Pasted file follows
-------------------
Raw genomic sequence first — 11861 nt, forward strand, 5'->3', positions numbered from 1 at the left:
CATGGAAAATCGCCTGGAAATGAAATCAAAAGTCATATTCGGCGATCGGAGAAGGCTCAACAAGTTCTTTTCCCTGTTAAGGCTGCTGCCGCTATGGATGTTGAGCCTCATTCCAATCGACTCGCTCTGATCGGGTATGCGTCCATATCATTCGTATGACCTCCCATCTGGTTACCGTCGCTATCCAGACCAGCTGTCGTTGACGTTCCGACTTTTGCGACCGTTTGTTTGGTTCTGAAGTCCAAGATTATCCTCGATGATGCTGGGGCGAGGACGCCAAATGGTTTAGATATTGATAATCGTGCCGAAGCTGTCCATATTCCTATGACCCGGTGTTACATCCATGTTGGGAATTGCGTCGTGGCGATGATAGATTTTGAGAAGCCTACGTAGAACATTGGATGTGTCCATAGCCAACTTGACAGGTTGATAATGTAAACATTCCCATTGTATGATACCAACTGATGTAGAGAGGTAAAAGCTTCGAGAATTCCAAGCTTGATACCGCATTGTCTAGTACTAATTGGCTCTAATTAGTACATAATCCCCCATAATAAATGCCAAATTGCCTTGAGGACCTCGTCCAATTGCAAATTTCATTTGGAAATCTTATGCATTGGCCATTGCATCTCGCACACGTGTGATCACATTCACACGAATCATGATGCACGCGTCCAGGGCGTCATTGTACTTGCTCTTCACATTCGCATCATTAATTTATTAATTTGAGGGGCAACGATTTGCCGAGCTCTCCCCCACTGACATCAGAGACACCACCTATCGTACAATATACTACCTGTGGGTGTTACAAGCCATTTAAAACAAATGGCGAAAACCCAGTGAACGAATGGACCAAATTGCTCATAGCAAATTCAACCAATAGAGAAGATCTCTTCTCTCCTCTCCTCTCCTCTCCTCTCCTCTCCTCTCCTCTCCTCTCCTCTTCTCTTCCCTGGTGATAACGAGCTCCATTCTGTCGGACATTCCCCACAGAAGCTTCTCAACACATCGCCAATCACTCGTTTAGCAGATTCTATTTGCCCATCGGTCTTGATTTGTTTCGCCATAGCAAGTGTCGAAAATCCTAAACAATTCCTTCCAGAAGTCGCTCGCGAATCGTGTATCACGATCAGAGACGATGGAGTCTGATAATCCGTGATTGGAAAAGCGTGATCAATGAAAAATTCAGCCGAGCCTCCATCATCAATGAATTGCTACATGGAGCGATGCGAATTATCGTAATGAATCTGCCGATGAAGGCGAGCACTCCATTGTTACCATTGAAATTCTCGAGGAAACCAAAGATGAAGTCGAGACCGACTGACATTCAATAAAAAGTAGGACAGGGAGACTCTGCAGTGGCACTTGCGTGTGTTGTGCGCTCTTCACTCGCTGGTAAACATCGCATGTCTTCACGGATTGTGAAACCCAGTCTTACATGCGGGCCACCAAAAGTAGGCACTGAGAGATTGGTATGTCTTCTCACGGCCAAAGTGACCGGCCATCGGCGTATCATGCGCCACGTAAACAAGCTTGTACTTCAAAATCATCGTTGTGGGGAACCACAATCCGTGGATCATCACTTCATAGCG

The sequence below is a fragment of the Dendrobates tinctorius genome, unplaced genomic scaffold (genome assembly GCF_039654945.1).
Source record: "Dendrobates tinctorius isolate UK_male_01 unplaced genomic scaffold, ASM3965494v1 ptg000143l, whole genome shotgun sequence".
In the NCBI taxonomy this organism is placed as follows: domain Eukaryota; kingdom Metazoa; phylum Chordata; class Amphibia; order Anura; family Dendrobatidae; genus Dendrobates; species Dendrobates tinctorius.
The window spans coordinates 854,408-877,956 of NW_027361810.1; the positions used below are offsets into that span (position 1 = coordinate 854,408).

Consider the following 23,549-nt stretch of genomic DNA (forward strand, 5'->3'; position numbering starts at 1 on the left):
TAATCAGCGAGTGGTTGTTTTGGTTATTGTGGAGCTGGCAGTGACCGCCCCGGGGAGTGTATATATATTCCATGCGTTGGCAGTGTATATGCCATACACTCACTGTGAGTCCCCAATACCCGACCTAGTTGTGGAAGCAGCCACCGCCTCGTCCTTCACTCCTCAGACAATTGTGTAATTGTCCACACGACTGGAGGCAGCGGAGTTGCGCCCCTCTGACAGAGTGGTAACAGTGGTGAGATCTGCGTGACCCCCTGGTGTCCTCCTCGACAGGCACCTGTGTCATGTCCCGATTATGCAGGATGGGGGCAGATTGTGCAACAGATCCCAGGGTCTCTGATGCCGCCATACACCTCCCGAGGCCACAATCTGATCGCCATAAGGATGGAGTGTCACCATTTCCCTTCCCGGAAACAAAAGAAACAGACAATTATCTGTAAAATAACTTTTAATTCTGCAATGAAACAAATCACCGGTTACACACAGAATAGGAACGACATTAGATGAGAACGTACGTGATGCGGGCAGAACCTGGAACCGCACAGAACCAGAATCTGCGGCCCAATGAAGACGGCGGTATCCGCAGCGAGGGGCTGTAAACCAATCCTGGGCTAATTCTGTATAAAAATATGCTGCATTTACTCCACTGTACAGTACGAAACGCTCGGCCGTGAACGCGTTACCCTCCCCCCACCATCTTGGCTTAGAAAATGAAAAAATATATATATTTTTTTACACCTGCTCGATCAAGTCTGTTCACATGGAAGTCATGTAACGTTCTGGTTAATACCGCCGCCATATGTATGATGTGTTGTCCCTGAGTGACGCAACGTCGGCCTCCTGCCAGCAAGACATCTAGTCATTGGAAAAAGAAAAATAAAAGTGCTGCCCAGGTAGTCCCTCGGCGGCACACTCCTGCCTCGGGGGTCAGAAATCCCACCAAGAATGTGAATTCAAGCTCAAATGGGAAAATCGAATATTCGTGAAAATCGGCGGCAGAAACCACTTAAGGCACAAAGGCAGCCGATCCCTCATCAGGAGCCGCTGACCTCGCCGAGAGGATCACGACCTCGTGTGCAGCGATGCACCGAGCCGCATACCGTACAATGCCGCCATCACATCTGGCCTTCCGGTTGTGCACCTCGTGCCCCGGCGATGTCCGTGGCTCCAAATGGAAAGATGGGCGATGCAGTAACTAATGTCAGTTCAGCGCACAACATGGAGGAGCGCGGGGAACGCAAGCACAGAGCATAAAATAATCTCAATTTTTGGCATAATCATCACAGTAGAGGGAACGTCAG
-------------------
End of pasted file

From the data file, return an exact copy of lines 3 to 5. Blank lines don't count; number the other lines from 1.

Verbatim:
The sequence below is a fragment of the Dendrobates tinctorius genome, unplaced genomic scaffold (genome assembly GCF_039654945.1).
Source record: "Dendrobates tinctorius isolate UK_male_01 unplaced genomic scaffold, ASM3965494v1 ptg000143l, whole genome shotgun sequence".
In the NCBI taxonomy this organism is placed as follows: domain Eukaryota; kingdom Metazoa; phylum Chordata; class Amphibia; order Anura; family Dendrobatidae; genus Dendrobates; species Dendrobates tinctorius.